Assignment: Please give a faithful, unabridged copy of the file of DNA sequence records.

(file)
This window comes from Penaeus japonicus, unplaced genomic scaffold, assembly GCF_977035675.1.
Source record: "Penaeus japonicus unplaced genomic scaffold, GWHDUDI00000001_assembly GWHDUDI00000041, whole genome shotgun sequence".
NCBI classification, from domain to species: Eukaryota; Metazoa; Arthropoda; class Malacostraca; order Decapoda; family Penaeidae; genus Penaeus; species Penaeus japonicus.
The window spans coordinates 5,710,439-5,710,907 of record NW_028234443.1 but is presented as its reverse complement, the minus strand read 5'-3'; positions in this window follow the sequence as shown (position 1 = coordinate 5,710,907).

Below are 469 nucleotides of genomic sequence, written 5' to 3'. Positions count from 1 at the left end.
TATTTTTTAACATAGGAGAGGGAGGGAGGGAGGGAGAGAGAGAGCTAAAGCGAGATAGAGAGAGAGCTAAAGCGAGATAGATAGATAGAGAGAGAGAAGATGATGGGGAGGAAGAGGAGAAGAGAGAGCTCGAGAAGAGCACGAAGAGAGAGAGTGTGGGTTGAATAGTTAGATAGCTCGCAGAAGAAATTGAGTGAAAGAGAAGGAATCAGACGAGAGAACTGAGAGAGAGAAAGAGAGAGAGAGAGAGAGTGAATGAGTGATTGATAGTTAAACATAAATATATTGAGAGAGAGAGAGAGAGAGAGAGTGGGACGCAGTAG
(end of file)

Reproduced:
This window comes from Penaeus japonicus, unplaced genomic scaffold, assembly GCF_977035675.1.
Source record: "Penaeus japonicus unplaced genomic scaffold, GWHDUDI00000001_assembly GWHDUDI00000041, whole genome shotgun sequence".
NCBI classification, from domain to species: Eukaryota; Metazoa; Arthropoda; class Malacostraca; order Decapoda; family Penaeidae; genus Penaeus; species Penaeus japonicus.
The window spans coordinates 5,710,439-5,710,907 of record NW_028234443.1 but is presented as its reverse complement, the minus strand read 5'-3'; positions in this window follow the sequence as shown (position 1 = coordinate 5,710,907).

Below are 469 nucleotides of genomic sequence, written 5' to 3'. Positions count from 1 at the left end.
TATTTTTTAACATAGGAGAGGGAGGGAGGGAGGGAGAGAGAGAGCTAAAGCGAGATAGAGAGAGAGCTAAAGCGAGATAGATAGATAGAGAGAGAGAAGATGATGGGGAGGAAGAGGAGAAGAGAGAGCTCGAGAAGAGCACGAAGAGAGAGAGTGTGGGTTGAATAGTTAGATAGCTCGCAGAAGAAATTGAGTGAAAGAGAAGGAATCAGACGAGAGAACTGAGAGAGAGAAAGAGAGAGAGAGAGAGAGTGAATGAGTGATTGATAGTTAAACATAAATATATTGAGAGAGAGAGAGAGAGAGAGAGTGGGACGCAGTAG